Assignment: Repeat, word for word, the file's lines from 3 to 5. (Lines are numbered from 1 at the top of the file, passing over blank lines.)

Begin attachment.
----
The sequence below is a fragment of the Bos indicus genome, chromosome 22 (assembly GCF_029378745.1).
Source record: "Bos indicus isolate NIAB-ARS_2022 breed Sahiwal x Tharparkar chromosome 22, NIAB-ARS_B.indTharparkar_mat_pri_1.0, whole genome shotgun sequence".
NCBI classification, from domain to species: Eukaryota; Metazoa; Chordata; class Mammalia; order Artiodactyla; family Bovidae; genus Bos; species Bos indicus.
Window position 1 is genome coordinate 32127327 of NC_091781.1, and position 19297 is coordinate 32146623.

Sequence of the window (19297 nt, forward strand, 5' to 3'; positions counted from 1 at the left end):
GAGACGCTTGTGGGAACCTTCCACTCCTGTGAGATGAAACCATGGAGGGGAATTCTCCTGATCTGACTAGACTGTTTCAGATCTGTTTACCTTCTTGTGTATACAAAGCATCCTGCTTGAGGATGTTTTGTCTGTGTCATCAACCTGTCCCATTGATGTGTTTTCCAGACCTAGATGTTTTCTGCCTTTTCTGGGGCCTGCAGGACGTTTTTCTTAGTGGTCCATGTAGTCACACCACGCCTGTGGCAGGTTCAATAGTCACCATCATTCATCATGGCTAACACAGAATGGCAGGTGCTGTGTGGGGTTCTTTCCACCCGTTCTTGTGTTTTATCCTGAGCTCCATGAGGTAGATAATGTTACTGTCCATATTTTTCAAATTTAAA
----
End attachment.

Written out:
NCBI classification, from domain to species: Eukaryota; Metazoa; Chordata; class Mammalia; order Artiodactyla; family Bovidae; genus Bos; species Bos indicus.
Window position 1 is genome coordinate 32127327 of NC_091781.1, and position 19297 is coordinate 32146623.

Sequence of the window (19297 nt, forward strand, 5' to 3'; positions counted from 1 at the left end):